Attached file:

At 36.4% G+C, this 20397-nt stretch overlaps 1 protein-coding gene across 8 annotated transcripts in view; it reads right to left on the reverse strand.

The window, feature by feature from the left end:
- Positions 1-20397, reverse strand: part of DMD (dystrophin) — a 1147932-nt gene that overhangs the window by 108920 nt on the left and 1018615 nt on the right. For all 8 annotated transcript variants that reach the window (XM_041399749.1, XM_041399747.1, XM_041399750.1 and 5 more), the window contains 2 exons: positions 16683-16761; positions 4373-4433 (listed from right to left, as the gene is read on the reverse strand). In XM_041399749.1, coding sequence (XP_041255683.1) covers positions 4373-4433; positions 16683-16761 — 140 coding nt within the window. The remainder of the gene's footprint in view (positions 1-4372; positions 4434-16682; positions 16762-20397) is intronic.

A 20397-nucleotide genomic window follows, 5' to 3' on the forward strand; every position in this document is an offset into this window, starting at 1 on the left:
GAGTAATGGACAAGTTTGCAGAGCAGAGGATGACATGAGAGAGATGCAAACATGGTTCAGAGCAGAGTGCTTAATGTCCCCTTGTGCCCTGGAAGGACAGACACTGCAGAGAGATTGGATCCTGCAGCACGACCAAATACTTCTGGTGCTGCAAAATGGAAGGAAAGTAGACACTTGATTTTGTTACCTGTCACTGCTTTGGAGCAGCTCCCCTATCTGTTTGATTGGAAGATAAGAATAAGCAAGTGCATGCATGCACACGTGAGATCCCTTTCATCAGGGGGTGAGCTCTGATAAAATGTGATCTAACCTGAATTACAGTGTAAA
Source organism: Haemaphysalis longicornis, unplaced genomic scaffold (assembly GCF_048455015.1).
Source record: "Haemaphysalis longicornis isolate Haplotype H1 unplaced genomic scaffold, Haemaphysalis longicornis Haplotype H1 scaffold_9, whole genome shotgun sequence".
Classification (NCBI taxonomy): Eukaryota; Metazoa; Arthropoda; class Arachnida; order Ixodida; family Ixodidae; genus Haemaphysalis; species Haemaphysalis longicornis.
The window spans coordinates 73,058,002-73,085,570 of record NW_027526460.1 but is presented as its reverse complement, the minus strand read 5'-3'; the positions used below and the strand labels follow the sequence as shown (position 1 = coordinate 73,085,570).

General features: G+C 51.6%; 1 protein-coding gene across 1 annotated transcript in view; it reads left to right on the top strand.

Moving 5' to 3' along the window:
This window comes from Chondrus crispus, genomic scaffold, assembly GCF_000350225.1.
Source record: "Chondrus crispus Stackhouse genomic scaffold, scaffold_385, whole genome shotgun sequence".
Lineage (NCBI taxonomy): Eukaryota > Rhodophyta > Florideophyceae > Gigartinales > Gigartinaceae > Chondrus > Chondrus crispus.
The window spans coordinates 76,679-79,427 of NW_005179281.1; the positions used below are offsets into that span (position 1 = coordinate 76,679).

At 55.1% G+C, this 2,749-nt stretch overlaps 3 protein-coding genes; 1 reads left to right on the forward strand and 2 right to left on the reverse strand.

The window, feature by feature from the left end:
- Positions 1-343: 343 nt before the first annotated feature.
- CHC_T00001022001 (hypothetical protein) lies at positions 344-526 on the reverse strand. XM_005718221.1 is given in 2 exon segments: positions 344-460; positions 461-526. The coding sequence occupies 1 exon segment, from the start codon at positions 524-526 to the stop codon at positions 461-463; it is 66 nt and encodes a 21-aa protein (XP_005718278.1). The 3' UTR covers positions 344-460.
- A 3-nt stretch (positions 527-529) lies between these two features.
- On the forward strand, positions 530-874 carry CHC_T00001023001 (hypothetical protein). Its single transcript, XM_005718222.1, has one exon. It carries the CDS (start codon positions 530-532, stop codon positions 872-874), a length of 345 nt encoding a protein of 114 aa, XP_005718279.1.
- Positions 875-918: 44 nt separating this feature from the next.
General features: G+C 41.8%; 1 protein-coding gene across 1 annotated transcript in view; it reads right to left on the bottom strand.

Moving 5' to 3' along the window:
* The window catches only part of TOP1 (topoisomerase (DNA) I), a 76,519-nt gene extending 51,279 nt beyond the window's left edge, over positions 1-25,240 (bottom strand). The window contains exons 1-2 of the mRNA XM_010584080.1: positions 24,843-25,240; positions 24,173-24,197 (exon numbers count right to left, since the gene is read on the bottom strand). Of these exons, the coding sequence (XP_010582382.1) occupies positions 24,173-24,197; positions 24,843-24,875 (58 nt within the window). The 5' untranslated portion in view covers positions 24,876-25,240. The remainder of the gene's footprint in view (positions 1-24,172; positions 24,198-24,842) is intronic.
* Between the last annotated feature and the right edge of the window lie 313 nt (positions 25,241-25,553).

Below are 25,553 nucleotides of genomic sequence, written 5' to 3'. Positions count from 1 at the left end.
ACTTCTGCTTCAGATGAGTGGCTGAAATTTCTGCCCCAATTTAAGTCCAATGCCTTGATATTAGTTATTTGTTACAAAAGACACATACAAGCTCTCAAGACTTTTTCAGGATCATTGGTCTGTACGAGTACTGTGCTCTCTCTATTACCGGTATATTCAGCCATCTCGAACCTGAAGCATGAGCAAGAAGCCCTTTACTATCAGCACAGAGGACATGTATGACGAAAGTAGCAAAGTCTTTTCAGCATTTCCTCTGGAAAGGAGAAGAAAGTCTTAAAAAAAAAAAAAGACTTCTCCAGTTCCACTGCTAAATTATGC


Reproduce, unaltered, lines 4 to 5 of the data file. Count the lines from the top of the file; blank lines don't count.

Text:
A 20397-nucleotide genomic window follows, 5' to 3' on the forward strand; every position in this document is an offset into this window, starting at 1 on the left:
GAGTAATGGACAAGTTTGCAGAGCAGAGGATGACATGAGAGAGATGCAAACATGGTTCAGAGCAGAGTGCTTAATGTCCCCTTGTGCCCTGGAAGGACAGACACTGCAGAGAGATTGGATCCTGCAGCACGACCAAATACTTCTGGTGCTGCAAAATGGAAGGAAAGTAGACACTTGATTTTGTTACCTGTCACTGCTTTGGAGCAGCTCCCCTATCTGTTTGATTGGAAGATAAGAATAAGCAAGTGCATGCATGCACACGTGAGATCCCTTTCATCAGGGGGTGAGCTCTGATAAAATGTGATCTAACCTGAATTACAGTGTAAA